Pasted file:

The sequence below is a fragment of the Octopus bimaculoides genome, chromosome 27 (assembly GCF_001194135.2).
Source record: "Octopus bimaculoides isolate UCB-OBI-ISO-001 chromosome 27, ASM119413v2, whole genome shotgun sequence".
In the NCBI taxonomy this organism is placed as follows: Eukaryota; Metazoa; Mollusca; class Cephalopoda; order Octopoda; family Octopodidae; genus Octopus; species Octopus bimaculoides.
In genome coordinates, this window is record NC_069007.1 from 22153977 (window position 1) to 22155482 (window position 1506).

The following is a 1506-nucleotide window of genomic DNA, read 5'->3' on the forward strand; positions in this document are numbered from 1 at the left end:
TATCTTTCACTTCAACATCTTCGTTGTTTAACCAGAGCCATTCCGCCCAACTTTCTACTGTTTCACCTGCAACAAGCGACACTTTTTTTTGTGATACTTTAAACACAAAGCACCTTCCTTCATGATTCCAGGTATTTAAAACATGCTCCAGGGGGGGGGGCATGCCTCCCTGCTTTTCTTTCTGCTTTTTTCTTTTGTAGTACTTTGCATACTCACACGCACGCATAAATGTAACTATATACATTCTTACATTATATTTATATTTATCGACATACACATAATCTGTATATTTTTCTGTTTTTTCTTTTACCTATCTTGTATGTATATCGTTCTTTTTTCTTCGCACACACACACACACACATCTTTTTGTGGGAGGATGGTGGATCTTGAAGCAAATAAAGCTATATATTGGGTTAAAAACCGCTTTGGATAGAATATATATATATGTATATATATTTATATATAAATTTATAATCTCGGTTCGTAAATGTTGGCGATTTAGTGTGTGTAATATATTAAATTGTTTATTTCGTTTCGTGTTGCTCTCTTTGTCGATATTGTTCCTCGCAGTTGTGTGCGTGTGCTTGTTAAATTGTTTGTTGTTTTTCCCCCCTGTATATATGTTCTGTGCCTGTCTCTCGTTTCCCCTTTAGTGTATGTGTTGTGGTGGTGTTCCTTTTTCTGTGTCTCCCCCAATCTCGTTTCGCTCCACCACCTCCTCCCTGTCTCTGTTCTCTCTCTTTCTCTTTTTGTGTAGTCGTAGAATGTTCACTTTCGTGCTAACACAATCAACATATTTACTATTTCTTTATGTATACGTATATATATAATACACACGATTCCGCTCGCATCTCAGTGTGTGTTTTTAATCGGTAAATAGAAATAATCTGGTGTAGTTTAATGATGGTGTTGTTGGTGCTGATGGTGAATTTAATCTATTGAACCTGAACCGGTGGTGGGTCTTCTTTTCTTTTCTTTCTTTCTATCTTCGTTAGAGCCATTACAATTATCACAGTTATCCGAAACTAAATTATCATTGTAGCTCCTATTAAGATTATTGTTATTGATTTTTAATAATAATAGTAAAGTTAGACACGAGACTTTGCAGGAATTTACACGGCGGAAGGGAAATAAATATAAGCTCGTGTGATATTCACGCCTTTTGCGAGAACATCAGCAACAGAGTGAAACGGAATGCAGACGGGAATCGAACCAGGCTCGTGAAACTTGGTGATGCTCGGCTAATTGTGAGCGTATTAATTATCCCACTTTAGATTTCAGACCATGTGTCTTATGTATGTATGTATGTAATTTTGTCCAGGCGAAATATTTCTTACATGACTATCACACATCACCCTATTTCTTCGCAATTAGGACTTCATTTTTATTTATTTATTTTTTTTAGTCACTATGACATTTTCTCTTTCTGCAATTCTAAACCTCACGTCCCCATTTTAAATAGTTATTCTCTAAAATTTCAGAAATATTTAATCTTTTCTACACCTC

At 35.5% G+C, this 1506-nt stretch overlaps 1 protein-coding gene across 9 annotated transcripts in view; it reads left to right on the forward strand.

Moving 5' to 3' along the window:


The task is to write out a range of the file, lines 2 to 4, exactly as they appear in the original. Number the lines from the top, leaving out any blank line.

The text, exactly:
Source record: "Octopus bimaculoides isolate UCB-OBI-ISO-001 chromosome 27, ASM119413v2, whole genome shotgun sequence".
In the NCBI taxonomy this organism is placed as follows: Eukaryota; Metazoa; Mollusca; class Cephalopoda; order Octopoda; family Octopodidae; genus Octopus; species Octopus bimaculoides.
In genome coordinates, this window is record NC_069007.1 from 22153977 (window position 1) to 22155482 (window position 1506).